Introduction to the Books of the Bible
BOOK : Luke
Description : 3rd of the three Synoptic (same or similar) Gospels
Author: Luke a doctor and scholar (Col 4:14, Phile 24, 2 Tim 4:11) who worked with Paul.
Date written : Opinions vary, some suggest to A.D. 58-63, or the 70s or the 80s.
Chapters : 24
Rider: Accuracy of dating, authorship etc.
Depending on which scholar you read, when they wrote, and so on, dates and opinions about authors will vary because the truth is that we do not know these things definitely. Therefore hold the dates lightly although they will probably only vary a few years one way or another. As far as authorship is concerned we have tended to go along with ancient tradition, what the Early Church Fathers (senior leaders in the centuries following Christ) said. For more detail on each of these Gospels, please go to the INTRODUCTION TO THE GOSPELS page.
Some of the Passages Unique to Luke
The birth accounts - Ch.1 & 2
Jesus rejected in the Nazareth synagogue (4:14-30)
Simon Peter's call to follow (5:1-11)
The anointing of Jesus by a sinner (7:37-39)
The mission of the seventy (10:1)
The story of Mary & Martha (10:38-42)
The conditions for discipleship (14:28-33
The conversion of Zacchaeus (19:1-10)
The two robbers (23:39-43)
The walk to Emmaus (24:13-35
The farewell instructions and departure (24:36-53)
He also alone records
the seven times Jesus prayed alone (3:21, 5:16, 6:12, 9:18,29, 11:1, 23:34,46)
the question and answer session with John the Baptist (3:10-14)
Jesus weeping over Jerusalem (19:39-44)
the bloody sweat (22:42)
Jesus being sent from Pilate to Herod (23:7-12)
Jesus' words to the woman on the way to the Cross (23:27-31)
Parables that are unique to Luke are
Two debtors (7:40-43)
The Good Samaritan (10:25-37)
The Friend at Midnight (11:5-8)
The Rich Fool (12:13-21)
The Watching Servants (12:35-38)
The Faithful Steward (12:41-48)
The Barren Fig Tree (13:6-9)
The Chief Seats (14:7-11)
The Great Banquet (14:15-24)
The Lost Coin (15:8-10)
The Lost Son (15:11-32)
The Shrewd Manager (16:1-12)
The Rich Man and Lazarus (16:19-31)
The Unprofitable servants (17:7-10)
The Persistent widow (18:1-8)
The Pharisee and Tax Collector (18:9-14)
The Ten Minas (19:11-27)
Healings unique to Luke are
The widow's son raised (7:11-17)
The crippled woman (13:10-17)
Man with dropsy (14:1-3)
Ten lepers (17:11-19)
High priest's servant's ear (22:49-51)
A Comment from the first of our meditations in Luke:
“So here is Luke, a scholar as we shall later see, who has become a Christian, and has travelled with Paul's apostolic team and who, like others, realises that the time has come when it would be useful to actually put into print what the early church already knew and taught. False teachings were already beginning to arise as the enemy sought to sow seeds of confusion, and the apostles were getting older with a growing realisation that they would not always be around to defend the truth and testify to what had actually happened. Luke hadn't been one of those apostles but he was clearly a scholar who wrote using both classical Greek and Hebrew styles of writing. He writes, as we shall see, with great integrity. Although others had written, his sources show there are aspects of the Gospel story that have not been put together previously, and his analytical mind wants to ensure they are included. As a doctor he comes with insights and understandings about people that are absent in Matthew and Mark. There is a touch of humanity in his writings that go beyond that of the others, expressing sympathy, forgiveness and the importance of prayer.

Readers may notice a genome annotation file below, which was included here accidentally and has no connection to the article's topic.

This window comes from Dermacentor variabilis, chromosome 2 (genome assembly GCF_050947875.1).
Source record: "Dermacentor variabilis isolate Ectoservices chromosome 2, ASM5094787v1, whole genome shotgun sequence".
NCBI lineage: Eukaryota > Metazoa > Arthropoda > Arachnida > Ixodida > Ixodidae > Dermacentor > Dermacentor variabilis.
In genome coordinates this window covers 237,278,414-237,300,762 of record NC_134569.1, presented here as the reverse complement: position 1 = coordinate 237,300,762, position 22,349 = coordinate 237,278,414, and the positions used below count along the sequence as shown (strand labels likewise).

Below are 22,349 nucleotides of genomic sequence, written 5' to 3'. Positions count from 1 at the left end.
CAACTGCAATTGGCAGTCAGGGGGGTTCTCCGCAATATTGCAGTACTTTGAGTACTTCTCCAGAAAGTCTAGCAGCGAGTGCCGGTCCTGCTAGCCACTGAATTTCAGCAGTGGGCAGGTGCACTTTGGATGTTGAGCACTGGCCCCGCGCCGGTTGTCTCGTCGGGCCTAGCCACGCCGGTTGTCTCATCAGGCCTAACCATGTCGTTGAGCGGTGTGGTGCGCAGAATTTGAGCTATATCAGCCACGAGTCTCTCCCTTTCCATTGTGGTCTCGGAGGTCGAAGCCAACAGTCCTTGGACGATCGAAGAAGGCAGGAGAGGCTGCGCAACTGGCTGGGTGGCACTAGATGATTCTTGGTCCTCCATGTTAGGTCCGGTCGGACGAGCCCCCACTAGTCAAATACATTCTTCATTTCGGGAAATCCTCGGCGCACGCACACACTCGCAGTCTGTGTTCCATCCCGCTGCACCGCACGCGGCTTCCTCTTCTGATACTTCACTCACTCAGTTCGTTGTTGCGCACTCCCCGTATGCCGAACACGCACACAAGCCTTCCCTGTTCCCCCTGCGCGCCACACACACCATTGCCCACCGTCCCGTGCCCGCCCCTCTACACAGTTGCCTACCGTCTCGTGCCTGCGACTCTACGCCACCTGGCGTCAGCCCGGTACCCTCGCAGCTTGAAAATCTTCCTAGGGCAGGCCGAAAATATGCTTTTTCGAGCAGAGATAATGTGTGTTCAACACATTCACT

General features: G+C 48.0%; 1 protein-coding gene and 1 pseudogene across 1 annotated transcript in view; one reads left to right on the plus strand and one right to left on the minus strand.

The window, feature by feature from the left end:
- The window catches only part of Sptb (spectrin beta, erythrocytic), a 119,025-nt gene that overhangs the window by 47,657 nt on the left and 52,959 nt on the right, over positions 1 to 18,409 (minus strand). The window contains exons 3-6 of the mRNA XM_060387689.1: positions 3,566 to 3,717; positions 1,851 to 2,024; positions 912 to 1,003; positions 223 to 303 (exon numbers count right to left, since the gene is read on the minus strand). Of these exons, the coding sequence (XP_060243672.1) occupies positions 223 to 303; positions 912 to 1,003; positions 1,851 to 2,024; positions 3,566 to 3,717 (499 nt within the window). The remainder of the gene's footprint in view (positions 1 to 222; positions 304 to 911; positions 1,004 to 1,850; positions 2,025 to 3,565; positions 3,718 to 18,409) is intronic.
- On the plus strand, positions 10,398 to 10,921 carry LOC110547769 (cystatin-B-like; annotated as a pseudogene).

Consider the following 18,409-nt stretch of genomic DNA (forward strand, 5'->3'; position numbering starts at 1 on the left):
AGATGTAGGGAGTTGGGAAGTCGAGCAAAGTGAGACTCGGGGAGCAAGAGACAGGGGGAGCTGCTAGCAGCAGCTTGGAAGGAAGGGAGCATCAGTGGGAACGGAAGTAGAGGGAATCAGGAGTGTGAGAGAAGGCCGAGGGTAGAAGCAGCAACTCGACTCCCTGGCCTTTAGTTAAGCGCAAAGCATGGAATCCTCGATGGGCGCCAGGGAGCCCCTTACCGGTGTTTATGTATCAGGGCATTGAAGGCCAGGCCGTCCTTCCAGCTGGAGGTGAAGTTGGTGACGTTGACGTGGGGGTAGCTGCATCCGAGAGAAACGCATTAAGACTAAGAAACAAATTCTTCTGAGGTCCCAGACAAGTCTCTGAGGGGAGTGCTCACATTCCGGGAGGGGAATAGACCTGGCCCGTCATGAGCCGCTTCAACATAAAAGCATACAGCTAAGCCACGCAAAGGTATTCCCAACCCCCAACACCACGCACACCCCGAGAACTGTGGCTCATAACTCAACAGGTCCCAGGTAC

1:1-4 Many have undertaken to draw up an account of the things that have been fulfilled among us, just as they were handed down to us by those who from the first were eyewitnesses and servants of the word. Therefore, since I myself have carefully investigated everything from the beginning, it seemed good also to me to write an orderly account for you, most excellent Theophilus, so that you may know the certainty of the things you have been taught.
- this preface reveals the credibility of Luke – observe the underlined language, that of a credible investigator, and educated scholar.
Historical & Geographical Detail
3:1,2 In the fifteenth year of the reign of Tiberius Caesar--when Pontius Pilate was governor of Judea, Herod tetrarch of Galilee, his brother Philip tetrarch of Iturea and Traconitis, and Lysanias tetrarch of Abilene-- during the high priesthood of Annas and Caiaphas, the word of God came to John son of Zechariah in the desert.
- note seven historic figures and five geographical locations anchoring this account well and truly in history.
Much more could be said about Luke and his Gospel but the above will suffice to whet the appetite of the reader to really get to grips with this Gospel.
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